On one occasion , so as to satisfy my curiosity about language teaching, I asked a reputable English consultant if it was okay to teach EFL (English as a Foreign Language) merely concentrating on speaking and listening. She said without hesitation that foreign language teaching shouldn't undermine writing. Students who just merely depend on listening and speaking, without writing, tend to forget things learned.
I had experimented with this philosophy on my students and I am totally sold on the idea of giving a lot of writing opportunities when teaching English. That's why whenever I have speaking and listening lessons, I see to it that students engage in writing - answering exercises, spelling, taking down notes, translating, doing dictation lessons, etc.
With this idea in mind, when I returned to Thailand from the Philippines after a summer break, I brought a kilo of Manila papers. I utilized them as visual materials for my writing lessons. When I used them, I did not merely ask my students to write about the topic they wanted to study. I tapped into their experiences for I knew that students' experiences were rich sources of writing ideas. With my Grade 4, 5, and 6 students I let them write about camping and O-Net which they were experiencing then. Fruits, school, and drinks were also used as topics later. Now, how did I do it?
I posted ½ Manila paper on the board. I asked who, what, when, where, why, and how questions on the topic for the day. Students supplied the words and sentences. They also spelled the words as they were written on the Manila paper. When all the sentences were written, they read the paragraph and answered questions about it.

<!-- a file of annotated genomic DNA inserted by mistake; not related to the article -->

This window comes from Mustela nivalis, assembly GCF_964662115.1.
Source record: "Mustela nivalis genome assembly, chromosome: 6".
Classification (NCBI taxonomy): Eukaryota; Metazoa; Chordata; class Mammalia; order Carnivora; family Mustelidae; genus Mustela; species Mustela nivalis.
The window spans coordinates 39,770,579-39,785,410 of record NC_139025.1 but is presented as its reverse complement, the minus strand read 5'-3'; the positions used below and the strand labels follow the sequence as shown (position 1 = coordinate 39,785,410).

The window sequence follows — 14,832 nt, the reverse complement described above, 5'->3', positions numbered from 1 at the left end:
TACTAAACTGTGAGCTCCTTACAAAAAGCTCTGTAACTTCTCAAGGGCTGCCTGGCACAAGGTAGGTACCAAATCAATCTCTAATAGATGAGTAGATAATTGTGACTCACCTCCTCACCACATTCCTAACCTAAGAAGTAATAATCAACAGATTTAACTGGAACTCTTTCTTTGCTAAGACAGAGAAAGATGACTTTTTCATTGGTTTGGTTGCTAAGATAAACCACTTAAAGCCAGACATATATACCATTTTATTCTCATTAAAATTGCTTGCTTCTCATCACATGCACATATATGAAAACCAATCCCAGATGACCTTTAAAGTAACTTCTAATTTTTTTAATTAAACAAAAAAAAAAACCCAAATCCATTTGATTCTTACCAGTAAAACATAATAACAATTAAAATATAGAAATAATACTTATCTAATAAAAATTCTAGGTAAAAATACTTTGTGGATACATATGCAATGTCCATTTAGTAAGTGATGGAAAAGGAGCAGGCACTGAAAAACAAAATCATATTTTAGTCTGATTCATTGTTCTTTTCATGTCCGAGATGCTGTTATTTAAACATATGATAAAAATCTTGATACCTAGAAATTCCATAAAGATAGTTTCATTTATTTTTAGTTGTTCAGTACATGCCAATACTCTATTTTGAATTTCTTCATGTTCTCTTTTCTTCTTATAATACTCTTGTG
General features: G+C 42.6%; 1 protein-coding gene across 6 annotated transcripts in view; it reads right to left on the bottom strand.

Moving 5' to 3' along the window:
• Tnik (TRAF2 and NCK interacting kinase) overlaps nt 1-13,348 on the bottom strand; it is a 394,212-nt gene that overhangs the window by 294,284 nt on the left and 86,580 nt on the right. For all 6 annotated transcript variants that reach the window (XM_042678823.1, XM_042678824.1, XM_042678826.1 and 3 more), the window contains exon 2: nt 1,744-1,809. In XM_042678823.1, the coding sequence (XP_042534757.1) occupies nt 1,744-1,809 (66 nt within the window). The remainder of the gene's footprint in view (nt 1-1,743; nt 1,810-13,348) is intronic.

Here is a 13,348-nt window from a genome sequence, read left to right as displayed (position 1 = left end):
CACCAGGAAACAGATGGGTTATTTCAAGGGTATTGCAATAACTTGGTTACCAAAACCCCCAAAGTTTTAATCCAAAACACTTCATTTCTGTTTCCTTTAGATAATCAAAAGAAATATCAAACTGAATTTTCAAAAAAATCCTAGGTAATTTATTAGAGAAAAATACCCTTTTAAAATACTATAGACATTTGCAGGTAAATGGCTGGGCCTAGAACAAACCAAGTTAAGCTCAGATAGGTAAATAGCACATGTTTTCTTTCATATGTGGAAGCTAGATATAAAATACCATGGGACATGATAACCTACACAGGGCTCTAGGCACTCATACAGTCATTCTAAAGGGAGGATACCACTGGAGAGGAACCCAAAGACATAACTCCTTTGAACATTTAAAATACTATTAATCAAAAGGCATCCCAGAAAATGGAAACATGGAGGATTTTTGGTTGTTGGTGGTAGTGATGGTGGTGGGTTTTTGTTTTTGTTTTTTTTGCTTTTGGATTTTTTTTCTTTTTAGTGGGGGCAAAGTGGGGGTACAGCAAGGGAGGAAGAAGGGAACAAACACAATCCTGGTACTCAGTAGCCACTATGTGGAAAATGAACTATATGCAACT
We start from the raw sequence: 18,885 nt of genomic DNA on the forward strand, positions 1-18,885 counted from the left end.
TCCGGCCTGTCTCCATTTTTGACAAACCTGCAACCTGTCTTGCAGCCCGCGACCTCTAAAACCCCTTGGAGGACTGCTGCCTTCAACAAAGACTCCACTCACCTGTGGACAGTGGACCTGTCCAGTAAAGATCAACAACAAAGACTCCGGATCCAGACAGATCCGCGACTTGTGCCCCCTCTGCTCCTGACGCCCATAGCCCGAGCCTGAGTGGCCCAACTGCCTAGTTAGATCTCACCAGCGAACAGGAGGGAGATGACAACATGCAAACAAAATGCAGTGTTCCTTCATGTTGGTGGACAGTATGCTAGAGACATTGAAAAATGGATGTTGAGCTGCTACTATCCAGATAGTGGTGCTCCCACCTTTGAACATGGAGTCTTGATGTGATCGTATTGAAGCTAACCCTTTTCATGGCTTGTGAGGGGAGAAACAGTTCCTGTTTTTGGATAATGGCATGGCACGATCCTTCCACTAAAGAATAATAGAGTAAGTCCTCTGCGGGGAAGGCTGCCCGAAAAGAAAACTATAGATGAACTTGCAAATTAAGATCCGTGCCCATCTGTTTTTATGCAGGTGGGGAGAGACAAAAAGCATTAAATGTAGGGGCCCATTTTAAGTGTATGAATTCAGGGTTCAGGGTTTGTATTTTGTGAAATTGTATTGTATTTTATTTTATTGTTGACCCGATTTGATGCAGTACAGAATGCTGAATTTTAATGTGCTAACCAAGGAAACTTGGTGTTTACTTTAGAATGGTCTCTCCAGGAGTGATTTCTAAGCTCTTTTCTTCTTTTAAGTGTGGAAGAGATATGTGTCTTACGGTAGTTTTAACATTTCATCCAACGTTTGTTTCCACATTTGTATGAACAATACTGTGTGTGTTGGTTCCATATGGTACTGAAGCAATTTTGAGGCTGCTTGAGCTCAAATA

The activity didn't end there. We had games in looking up the meaning of words in the English-Thai dictionary, spelling important words in the paragraph, playing whispering game using the sentences, and guessing what sentence the teacher thinks. My students were so happy to do all these. Afterwards, they wrote their experiences in a mini book.
In one of my monthly observations, my inspector was happy to see my students read their illustrated mini books. The students took pride in showing their little masterpieces. I also used the paragraphs for presentation during the flag ceremony. In fact, I have derived many writing activities from this like dialogue making, journal writing, letter writing, speech writing, and essay writing.
When writing is made an integral part of a language lesson, the other language skills are reinforced and students derive full learning. Thus, writing is necessary in every lesson. One may say providing writing activities in lessons relaxes the teacher a bit, but the good result is that the students benefit more from it.